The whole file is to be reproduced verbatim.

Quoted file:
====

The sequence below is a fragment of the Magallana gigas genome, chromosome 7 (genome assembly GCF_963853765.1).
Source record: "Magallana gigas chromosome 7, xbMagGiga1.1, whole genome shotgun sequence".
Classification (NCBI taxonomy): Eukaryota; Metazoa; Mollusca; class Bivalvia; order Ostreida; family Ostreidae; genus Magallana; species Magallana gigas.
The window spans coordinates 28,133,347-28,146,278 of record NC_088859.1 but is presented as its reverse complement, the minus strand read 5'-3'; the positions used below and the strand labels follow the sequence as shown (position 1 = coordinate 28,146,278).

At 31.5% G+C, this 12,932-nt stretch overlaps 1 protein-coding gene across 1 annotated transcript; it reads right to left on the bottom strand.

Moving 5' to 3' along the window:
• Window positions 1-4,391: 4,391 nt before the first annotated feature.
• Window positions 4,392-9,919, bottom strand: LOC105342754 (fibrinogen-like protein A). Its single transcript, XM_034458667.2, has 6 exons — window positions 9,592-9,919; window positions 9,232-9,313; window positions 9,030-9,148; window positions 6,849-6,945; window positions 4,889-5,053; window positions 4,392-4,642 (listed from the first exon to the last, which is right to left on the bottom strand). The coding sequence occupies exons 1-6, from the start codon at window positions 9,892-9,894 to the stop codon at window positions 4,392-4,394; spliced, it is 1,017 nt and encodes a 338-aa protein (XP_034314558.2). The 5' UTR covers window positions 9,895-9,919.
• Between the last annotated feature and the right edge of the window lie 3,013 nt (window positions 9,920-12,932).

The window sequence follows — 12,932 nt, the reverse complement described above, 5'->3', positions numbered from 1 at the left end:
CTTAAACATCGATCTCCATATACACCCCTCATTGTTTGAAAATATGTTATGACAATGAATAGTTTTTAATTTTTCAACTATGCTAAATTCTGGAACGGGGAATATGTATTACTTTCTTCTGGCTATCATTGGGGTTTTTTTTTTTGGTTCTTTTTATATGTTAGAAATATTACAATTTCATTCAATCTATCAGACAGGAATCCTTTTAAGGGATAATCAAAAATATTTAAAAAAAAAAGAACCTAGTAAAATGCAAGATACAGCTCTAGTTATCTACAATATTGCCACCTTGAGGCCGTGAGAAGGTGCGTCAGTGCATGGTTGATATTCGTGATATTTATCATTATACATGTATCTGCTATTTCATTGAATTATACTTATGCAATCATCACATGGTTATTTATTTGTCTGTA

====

The sequence below is a fragment of the Magallana gigas genome, chromosome 7 (genome assembly GCF_963853765.1).
Source record: "Magallana gigas chromosome 7, xbMagGiga1.1, whole genome shotgun sequence".
Classification (NCBI taxonomy): Eukaryota; Metazoa; Mollusca; class Bivalvia; order Ostreida; family Ostreidae; genus Magallana; species Magallana gigas.
The window spans coordinates 28,133,347-28,146,278 of record NC_088859.1 but is presented as its reverse complement, the minus strand read 5'-3'; the positions used below and the strand labels follow the sequence as shown (position 1 = coordinate 28,146,278).

At 31.5% G+C, this 12,932-nt stretch overlaps 1 protein-coding gene across 1 annotated transcript; it reads right to left on the bottom strand.

Moving 5' to 3' along the window:
• Window positions 1-4,391: 4,391 nt before the first annotated feature.
• Window positions 4,392-9,919, bottom strand: LOC105342754 (fibrinogen-like protein A). Its single transcript, XM_034458667.2, has 6 exons — window positions 9,592-9,919; window positions 9,232-9,313; window positions 9,030-9,148; window positions 6,849-6,945; window positions 4,889-5,053; window positions 4,392-4,642 (listed from the first exon to the last, which is right to left on the bottom strand). The coding sequence occupies exons 1-6, from the start codon at window positions 9,892-9,894 to the stop codon at window positions 4,392-4,394; spliced, it is 1,017 nt and encodes a 338-aa protein (XP_034314558.2). The 5' UTR covers window positions 9,895-9,919.
• Between the last annotated feature and the right edge of the window lie 3,013 nt (window positions 9,920-12,932).

The window sequence follows — 12,932 nt, the reverse complement described above, 5'->3', positions numbered from 1 at the left end:
CTTAAACATCGATCTCCATATACACCCCTCATTGTTTGAAAATATGTTATGACAATGAATAGTTTTTAATTTTTCAACTATGCTAAATTCTGGAACGGGGAATATGTATTACTTTCTTCTGGCTATCATTGGGGTTTTTTTTTTTGGTTCTTTTTATATGTTAGAAATATTACAATTTCATTCAATCTATCAGACAGGAATCCTTTTAAGGGATAATCAAAAATATTTAAAAAAAAAAGAACCTAGTAAAATGCAAGATACAGCTCTAGTTATCTACAATATTGCCACCTTGAGGCCGTGAGAAGGTGCGTCAGTGCATGGTTGATATTCGTGATATTTATCATTATACATGTATCTGCTATTTCATTGAATTATACTTATGCAATCATCACATGGTTATTTATTTGTCTGTA